Eirlys Roberts was the creator of the editorial and research style of Which? magazine and an inspiring influence on the UK and European consumer movements. She was Head of Research and Editorial at Which? from 1958 to 1973, Deputy Director of the Consumers' Association from 1973 to 1978, and was, perhaps, the most influential figure to be thrown up by the consumer movement.
Eirlys Rhiwen Cadwaladr Roberts was born in Caerphilly in 1911. The family moved to Clapham, in south London, where Roberts was educated at Clapham High School before going up to Girton College, Cambridge to read Classics. She claimed that an accidental reason for the simple language of Which? was the fact that two of her senior colleagues also happened to have read Classics at school and university and that good teachers required that Latin or Greek text should be translated into Anglo-Saxon – "How else would they know that a pupil who translates mare caeruleum as 'cerulean sea' knows what colour it is?"
Which? was first published in 1957. Although its launch was widely reported in the press, no one expected that the tiny ex-garage office in Bethnal Green, home to the fledgling Consumers' Association (CA), soon would be awash with 10,000 envelopes containing 10-shilling note subscriptions to the new magazine. But there was a huge appetite for something that promised to be a guide to the confusing choice of brands and new products that were arriving on the market after the austerity of the Second World War and post-war years.
Roberts insisted that information must be accurate, presented in an accessible way and that the conclusion drawn must pay regard to the public interest exclusively. Her drive to simplify and communicate information turned on her desire to understand it herself in plain terms before she asked anyone else to understand it. So, no abstract nouns, the active voice not passive, short Anglo-Saxon words and short paragraphs.
After Cambridge, Roberts had a spell in Majorca helping Robert Graves, the novelist and poet, check the accuracy of classical references in his historical novel I, Claudius. Her friendship with Graves and the poet Laura Riding in an intellectual hothouse led to her rejection of élitism which characterised everything she did afterwards. After Majorca, she became a sub-editor with Amalgamated Press.
From 1943-45 she served in military intelligence, and from 1945-47 in public relations in Albania with the United Nations Relief and Rehabilitation Administration (UNRRA). From 1947-57 she worked in the Information Division of the Treasury. Here, she helped to organise a campaign of simple economic lectures for anyone who would listen. The aim of these was to encourage British shoppers to be more selective and more demanding in order to bring about higher standards. The knock-on effect of this would be to make British goods more attractive to foreign markets. Roberts also wrote freelance articles on consumer affairs for The Observer and worked with women's organisations that were conscious of their inadequacy as informed shoppers.
For 15 years or more, Roberts's tough, intelligent Celtic charm and warmth (her father was Welsh, her mother Scottish) shone from the pages of Which? and drew out from those who worked for her more than they thought they had in them. She was much loved by her colleagues.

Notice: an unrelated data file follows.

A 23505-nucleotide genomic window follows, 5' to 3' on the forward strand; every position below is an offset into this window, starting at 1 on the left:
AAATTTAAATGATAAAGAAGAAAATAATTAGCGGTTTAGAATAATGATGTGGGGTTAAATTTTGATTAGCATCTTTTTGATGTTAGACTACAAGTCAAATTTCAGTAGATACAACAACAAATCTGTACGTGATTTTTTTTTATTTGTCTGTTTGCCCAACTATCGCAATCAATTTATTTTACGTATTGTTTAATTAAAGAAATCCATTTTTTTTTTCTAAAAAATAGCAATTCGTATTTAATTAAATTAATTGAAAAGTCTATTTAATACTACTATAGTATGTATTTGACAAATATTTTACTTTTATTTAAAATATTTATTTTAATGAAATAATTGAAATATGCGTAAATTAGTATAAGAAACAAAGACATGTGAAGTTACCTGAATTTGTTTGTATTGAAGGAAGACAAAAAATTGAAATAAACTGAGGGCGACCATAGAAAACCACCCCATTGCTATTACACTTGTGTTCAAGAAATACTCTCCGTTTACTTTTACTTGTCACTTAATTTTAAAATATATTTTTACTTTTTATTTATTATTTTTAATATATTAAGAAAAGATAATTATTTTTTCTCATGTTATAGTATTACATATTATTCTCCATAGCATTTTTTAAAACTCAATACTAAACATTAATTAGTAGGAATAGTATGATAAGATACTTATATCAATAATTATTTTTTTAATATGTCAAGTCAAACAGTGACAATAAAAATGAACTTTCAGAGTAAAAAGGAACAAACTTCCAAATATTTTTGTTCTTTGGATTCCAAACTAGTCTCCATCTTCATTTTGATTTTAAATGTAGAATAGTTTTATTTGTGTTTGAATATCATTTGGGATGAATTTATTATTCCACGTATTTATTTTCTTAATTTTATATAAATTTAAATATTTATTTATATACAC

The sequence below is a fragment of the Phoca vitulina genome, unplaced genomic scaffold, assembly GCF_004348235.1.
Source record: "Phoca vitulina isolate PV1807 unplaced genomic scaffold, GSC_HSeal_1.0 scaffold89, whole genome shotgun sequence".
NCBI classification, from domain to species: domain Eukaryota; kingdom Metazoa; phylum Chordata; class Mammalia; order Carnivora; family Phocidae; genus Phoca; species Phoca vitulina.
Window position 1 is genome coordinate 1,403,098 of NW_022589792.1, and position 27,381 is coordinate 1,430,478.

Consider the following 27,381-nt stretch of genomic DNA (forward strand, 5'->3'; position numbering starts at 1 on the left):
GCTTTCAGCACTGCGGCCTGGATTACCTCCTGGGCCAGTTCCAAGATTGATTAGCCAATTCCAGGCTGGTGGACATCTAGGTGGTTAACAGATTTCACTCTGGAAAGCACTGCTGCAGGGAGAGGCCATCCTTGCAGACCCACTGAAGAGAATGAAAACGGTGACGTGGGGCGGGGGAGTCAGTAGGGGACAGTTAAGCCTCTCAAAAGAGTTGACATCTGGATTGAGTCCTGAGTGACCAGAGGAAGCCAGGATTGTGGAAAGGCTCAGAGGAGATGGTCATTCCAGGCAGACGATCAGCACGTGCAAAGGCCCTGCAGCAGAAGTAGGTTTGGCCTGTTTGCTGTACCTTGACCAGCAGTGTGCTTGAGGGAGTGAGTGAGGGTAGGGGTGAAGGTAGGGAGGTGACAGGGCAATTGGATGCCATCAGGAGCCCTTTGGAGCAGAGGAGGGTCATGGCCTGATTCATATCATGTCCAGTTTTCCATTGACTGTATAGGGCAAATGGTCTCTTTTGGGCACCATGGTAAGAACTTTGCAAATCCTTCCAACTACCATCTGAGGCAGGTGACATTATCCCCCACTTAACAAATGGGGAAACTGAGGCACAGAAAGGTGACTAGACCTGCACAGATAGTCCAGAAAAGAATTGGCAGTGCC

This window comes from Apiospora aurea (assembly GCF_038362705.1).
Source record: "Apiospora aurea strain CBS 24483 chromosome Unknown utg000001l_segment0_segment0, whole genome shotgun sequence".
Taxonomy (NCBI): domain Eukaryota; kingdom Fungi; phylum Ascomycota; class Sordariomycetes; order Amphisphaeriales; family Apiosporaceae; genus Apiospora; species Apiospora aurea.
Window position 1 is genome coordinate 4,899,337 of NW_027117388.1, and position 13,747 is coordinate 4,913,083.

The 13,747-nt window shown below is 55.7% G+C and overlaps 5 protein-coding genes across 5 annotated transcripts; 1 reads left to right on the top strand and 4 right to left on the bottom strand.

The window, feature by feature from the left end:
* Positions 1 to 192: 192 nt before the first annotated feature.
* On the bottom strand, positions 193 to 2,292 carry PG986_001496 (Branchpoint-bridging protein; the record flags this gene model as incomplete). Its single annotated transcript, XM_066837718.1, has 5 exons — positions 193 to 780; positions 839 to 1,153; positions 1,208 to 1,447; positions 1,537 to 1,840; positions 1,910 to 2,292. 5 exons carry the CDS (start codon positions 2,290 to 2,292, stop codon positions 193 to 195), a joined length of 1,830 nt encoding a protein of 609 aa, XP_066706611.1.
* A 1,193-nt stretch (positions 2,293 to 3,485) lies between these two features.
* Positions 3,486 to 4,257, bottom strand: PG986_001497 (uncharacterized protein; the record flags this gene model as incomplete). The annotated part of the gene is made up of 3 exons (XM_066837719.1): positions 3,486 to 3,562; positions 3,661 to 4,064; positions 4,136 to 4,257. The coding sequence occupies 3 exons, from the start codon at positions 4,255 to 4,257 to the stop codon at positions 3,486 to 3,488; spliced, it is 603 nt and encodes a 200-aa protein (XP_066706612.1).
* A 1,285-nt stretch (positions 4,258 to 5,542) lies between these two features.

Although Which? was not set up as a campaigning organisation, the experience gained from its comparative testing produced evidence that suggested possible improvements in legislation or voluntary standards. In its first six years, the membership of Which? rose to more than 600,000. Led by Roberts, the campaigns which originated in the magazine were having an effect on consumer legislation and the requirements of the British Standards Institution. Which? project officers contributed a consumer dimension as the result of comparative testing. Tests on seat belts led to new standards and to the belts becoming compulsory. Tests on the use of lead paint in toys resulted in its prohibition. From these beginnings, CA has continued to devote part of its resources to campaigning.
By 1973, the European dimension was beginning to make an impact. Roberts served as Chief Executive of the Brussels-based Bureau of European Consumer Organisations from 1973 until 1978. She was a member of the Economic and Social Committee, 1973-82, and Chairman of its Environment and Consumer Protection section, 1978-82, where her contribution to consumer advocacy was, as ever, strong and effective.
On retirement in 1978, Roberts established the European Research Institute for Consumer Affairs (Erica). And, as Chairman until 1997, she naturally took on the challenge of persuading the European Commission to adopt plain language in its publications, which finally and formally, the Commission has done.
Roberts had a genius for friendship. Eclectic gatherings of friends and family would be plied with good wines, interesting food and wide-ranging conversation in her flat in Islington. In the late 1990s she moved to Forest Hill to live with her sister, who predeceased her. Her passions during her long life included walking, skating, crossword puzzles and detective novels.
Eirlys Rhiwen Cadwaladr Roberts, editor and consumer advocate: born 3 January 1911; Head of Research and Editorial Division, Which? 1958-73; OBE 1971; Deputy Director, Consumers' Association 1973-77; Chief Executive, Bureau of European Consumer Organisations 1973-78; CBE 1977; married 1941 John Cullen (marriage dissolved); died London 18 March 2008.Reuse content